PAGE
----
What caught my attention, though in thinking through this scheme is the irony of property choice theory that ceases to exist outside Rowling’s magical world.  Again, consider the most obvious form of cultural property — the Sword of Gryffindor.   One could draw an analogy to Rowling’s own work as being cultural property — surely Harry Potter is very much with all of us as it was with Rowling for so long.  So when a pair of seemingly different (but inextricably similar) lawsuits involving JK Rowling’s intellectual property in Harry Potter surfaced in 2010, one could not help but wonder about the irony.

In the first lawsuit, holders of the copyright to Adrian Jacob’s book Willy the Wizard  sued Rowling for Plagiarism claiming that many elements were taken from his earlier (1987) book, including elements of the plot in Goblet of Fire, the presence of the Wizarding Train, a wizarding prison, and human hostages inside a bathroom.   In the second lawsuit, Rowling herself along with Warner Brothers brought a lawsuit against a New York Librarian who operated the Harry Potter Lexicon Website after the website began promoting a print version of its website.    Slate.com offered the following analysis of the second lawsuit:

For a fan to write this kind of entry, Rowling says, is to “take the author’s hard work, re-organize their characters and plots, and sell them for their own commercial gain.” But that’s ridiculous. This and other entries aren’t, as Rowling seems to suggest, anything like an abridgment of the originals. No one would read the Lexiconas a substitute for the Potter books; it is useless unless you’ve read the original, and that makes all the difference.

These two examples offer a crash course in the dissonance that exists between Rowling’s magical world and her non-magical world.  Arguably, the magical world would have a means of chattel based choice to decipher the propriety of the actions.   Unfortunately, the law offers no perfect wisdom like that of chattel-based choice.   I might argue that Rowling takes on both characteristics in the disputes around the Sword of Gryffindor in her two law suits.  In the plagiarism suit, Rowling appears to be the wide-eyed, perhaps naive recipient of cultural property, claiming innocently, that they simply chose her as a worthy recipient.  What defines the rightful wielder of the sword is courage in the novels — courage, which no doubt Rowling took on in publishing her stories from the outset.   But in the latter case of copyright, Rowling seems to take the disposition of the more calculating goblin Griphook, claiming her entitlement to own, and therefore prevent others from claiming an interest in her cultural property.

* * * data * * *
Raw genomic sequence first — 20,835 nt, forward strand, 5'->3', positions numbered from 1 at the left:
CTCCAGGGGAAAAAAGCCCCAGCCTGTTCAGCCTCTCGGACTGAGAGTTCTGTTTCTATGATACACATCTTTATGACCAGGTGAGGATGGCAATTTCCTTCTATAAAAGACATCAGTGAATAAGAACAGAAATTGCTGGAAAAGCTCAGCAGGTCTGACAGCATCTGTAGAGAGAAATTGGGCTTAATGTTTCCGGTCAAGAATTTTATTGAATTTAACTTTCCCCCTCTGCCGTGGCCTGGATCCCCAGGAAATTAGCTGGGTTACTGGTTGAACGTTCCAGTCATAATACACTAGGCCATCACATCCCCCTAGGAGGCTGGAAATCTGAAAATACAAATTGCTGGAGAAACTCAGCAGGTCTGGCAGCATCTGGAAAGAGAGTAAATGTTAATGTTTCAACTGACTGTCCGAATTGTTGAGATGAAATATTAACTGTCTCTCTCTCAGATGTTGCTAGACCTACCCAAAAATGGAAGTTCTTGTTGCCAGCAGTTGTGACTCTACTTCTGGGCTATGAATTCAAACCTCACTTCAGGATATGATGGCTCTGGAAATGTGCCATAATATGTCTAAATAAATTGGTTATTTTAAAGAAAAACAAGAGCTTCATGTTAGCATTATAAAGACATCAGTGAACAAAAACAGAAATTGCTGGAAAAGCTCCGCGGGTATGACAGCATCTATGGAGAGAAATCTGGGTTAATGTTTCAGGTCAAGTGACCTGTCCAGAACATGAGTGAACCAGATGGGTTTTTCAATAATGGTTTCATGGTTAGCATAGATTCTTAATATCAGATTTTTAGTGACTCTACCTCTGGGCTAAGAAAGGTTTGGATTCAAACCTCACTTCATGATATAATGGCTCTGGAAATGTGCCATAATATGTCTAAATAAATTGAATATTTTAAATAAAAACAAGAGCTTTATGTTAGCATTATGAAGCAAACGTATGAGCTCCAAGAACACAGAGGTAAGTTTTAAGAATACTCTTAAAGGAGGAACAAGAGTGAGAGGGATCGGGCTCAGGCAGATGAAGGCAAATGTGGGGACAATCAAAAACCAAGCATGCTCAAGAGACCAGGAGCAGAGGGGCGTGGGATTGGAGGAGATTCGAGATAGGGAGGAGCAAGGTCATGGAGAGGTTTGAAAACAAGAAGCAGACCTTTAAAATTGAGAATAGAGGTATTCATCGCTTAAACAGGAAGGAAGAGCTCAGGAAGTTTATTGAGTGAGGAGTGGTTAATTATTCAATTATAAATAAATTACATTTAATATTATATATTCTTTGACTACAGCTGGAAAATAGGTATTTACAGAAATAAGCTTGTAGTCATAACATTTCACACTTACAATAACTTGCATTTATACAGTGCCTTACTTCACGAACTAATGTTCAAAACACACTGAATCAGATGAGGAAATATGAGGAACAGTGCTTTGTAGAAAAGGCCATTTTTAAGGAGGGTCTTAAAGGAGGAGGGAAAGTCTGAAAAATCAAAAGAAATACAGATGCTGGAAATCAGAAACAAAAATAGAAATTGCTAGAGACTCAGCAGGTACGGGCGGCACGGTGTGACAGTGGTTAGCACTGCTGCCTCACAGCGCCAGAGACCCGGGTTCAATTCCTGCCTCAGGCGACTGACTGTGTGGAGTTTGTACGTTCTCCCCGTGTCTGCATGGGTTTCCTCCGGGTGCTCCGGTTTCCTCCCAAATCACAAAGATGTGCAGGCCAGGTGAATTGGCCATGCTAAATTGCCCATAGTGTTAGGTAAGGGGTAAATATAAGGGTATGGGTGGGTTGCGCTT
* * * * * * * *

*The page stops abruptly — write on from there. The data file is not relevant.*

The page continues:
What we do know is that artists use and reuse the works of others. This is clearly described in works far and wide — as scholarly as Jamie Boyle’s The Public Domain, Larry Lessig’s Remix, and blog writers the world over.

Comments are welcome.

The Devil and Tom Walker: A Property Tale — Part II: Property as mediator of human conduct 1


In my first post, I described how the landscapes shape the relationships in the Devil in Tom Walker.   Today, I am going to look at elements of the story that focus on the relationships of people to property.   To do so, lets pick up the tale where we left off.  In fact

As Tom returns from his encounter with the Devil, he reluctantly tells his wife of his encounter.  As we described in the first post, the relationship between Tom and his wife is centered around their individual quest to hoard property; there is no community action between the two.  What might seem to be an attempt to partner with her husband is really a selfish push to allow Tom Walker to absorb the risk of dealing with the devil for the mutual benefit of the gold.  But Tom remained determined to not “be damned to please her.”  The wife not to be deterred, attempts to negotiate with the Devil herself.   After her first attempt is unsuccessful, she returns offering all of their valuable chattels to the Devil — their silver teapot, silver spoons, and other belongings.  Later Tom, when he goes to look for her, discovers her apron with a heart and a liver tied in it.